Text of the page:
If the first StarCraft and WarCraft 3 had a child it would probably be Tryst. With a mix of Sci-Fi and hero units the game feels like a throwback to years ago when this is pretty much what everyone was expecting in the form of a StarCraft sequel. Problems seem to arise while Tryst is paying homage to its roots as an RTS instead of possibly looking at some of the different and interesting places the genre has gone in these last ten years.
Aside from the normal RTS base building tropes that everyone is used to, setting up the economy, and making sure that you have build orders correct, Tryst adds perks to units as they spawn. This is called the A.R.M system and gives each game a feeling that it could go one way or another. Tryst might try and sell this a little hard, saying each choice as to what to equip on a given type of unit comes with a drawback as well as the bonus (the drawback seems to be not getting the other bonus as well), but it sort of seems like the thing that advanced play would just have a set spec for each unit instead of each one being useful.
Although it is hard to gauge advanced play as the handful of times that I checked online there were a max of two games going. On top of that, the game forces players to connect to the company’s servers before they battle it out online, something that seems a little disappointing considering that most of the best times I have ever had playing an RTS was only against a close friend and not some random people scattered throughout the world.
Tryst also seems to throw the worst kind of missions thinkable at the player, where there are simply no base building options throughout the level. It might be commonplace for most strategy games to require this mission once or twice during the course of an entire campaign as it goes a long way to making the player feel underpowered and forcing them to learn the nuances of unit types, it seems like Tryst actively abuses that right early and often by sends players out with what feels like entirely too few units with no means of adding more for the majority of levels.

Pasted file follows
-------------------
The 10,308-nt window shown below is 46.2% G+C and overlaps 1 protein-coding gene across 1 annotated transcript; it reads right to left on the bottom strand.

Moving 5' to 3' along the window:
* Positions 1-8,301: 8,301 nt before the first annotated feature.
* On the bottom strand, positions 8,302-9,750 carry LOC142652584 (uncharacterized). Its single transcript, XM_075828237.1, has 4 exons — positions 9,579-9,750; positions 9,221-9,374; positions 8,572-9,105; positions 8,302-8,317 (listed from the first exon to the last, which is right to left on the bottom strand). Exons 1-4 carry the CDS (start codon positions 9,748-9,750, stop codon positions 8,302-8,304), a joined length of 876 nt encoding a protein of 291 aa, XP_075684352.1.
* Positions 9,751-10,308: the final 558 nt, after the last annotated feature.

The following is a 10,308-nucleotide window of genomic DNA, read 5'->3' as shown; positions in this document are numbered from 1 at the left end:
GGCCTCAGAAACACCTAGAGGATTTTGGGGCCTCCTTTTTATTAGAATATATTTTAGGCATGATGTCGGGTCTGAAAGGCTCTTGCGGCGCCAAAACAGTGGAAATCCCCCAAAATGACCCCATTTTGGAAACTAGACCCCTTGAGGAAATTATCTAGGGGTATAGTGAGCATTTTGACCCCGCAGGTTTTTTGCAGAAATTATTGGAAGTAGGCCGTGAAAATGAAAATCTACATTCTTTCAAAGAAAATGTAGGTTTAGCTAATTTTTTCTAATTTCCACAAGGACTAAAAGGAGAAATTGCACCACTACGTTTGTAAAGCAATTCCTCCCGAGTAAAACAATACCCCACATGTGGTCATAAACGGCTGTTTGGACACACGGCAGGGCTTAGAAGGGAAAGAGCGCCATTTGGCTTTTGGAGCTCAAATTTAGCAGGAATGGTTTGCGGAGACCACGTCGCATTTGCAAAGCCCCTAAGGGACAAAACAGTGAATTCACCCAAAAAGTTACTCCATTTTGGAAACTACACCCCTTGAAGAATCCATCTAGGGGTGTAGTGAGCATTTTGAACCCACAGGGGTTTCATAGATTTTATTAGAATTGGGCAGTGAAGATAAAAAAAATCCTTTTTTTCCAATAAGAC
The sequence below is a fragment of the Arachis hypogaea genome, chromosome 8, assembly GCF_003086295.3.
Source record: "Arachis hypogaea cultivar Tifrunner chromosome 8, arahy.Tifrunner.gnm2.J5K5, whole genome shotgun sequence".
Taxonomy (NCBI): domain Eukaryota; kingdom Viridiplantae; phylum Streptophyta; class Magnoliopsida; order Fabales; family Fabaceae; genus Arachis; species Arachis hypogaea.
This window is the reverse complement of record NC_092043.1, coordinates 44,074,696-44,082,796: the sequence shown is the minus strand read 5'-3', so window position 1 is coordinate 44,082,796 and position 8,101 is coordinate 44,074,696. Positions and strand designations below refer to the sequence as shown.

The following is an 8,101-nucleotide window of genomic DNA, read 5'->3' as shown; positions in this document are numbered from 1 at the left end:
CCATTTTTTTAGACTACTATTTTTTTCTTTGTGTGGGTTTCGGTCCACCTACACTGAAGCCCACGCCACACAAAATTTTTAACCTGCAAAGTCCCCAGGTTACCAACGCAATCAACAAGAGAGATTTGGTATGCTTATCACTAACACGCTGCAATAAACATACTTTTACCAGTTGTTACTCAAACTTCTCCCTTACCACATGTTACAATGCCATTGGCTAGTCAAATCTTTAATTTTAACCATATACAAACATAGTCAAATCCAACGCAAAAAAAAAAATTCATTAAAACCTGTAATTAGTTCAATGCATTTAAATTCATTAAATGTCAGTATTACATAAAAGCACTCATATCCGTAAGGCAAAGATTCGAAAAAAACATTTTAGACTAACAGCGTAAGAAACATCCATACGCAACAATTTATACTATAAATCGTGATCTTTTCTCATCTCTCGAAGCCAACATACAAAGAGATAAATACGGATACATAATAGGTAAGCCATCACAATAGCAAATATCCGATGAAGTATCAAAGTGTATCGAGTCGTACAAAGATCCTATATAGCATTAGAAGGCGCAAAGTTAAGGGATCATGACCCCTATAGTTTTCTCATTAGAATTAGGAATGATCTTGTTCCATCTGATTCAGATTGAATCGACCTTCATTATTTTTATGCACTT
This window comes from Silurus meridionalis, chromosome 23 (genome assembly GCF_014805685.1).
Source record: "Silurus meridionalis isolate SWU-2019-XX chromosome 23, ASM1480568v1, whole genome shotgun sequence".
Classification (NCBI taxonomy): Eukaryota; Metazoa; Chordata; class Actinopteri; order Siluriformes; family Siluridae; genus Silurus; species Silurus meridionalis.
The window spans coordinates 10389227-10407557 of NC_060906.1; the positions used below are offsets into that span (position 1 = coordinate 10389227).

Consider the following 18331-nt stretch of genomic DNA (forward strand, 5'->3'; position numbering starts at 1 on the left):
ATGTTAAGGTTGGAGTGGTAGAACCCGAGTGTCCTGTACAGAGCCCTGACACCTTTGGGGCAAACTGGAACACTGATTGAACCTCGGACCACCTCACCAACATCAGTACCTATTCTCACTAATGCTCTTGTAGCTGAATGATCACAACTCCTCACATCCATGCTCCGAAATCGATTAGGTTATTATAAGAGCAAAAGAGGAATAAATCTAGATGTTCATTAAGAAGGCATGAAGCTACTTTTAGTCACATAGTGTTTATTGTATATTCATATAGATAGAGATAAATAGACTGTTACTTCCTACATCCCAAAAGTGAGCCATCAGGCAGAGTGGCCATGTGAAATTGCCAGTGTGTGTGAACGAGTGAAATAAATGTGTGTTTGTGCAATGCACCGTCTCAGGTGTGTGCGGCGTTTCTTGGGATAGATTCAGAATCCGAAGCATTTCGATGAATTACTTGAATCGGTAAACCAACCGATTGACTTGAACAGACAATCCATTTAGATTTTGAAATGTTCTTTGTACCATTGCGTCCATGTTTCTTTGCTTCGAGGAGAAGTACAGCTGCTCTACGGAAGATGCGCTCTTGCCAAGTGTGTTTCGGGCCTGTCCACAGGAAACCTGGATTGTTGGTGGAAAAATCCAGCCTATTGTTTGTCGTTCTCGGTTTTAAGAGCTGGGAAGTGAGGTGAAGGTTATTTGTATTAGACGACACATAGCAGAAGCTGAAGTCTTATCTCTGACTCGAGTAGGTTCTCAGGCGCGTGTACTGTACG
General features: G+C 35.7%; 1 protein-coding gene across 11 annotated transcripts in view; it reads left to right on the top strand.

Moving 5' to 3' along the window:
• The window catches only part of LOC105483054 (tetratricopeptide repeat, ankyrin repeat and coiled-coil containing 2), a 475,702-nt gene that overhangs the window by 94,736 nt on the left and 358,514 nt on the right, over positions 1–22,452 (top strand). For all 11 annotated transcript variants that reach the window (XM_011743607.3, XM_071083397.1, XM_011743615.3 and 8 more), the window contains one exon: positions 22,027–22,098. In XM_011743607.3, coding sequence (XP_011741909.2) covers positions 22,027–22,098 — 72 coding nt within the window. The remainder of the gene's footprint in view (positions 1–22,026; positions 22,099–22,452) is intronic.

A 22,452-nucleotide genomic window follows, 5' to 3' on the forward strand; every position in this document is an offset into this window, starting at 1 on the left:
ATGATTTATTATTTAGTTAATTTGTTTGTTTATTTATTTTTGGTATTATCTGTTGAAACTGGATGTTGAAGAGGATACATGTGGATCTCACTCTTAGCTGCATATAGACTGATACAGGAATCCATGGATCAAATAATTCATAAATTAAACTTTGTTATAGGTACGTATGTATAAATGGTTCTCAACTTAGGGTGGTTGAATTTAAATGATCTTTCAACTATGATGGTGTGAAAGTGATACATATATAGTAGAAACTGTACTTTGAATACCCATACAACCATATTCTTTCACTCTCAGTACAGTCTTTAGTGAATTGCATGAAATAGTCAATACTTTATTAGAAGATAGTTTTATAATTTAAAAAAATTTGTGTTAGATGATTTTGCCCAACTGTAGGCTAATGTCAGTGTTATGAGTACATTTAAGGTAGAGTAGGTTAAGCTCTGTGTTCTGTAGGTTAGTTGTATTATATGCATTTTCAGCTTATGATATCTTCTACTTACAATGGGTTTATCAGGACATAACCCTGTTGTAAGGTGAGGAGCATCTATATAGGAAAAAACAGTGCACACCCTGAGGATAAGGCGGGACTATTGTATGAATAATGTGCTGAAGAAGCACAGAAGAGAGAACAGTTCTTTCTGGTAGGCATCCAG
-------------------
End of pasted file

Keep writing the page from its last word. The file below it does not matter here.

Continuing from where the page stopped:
It isn’t even that Tryst feels like it is a bad game, it just feels dated. If this had come out directly after Warcraft 3 it would have probably torn up the world with what it was doing, and had people stop longing for the next decade for Starcraft 2. That makes it all the more depressing that it comes off as a hard game to recommend to anyone who isn’t a diehard fan of the genre, and even they might find it lacking in many of the areas it shouldn’t be.
Not As Good As: Company of Heroes
Also Try: StarCraft 2
Wait For It: Cheats
By: Dan Gillman
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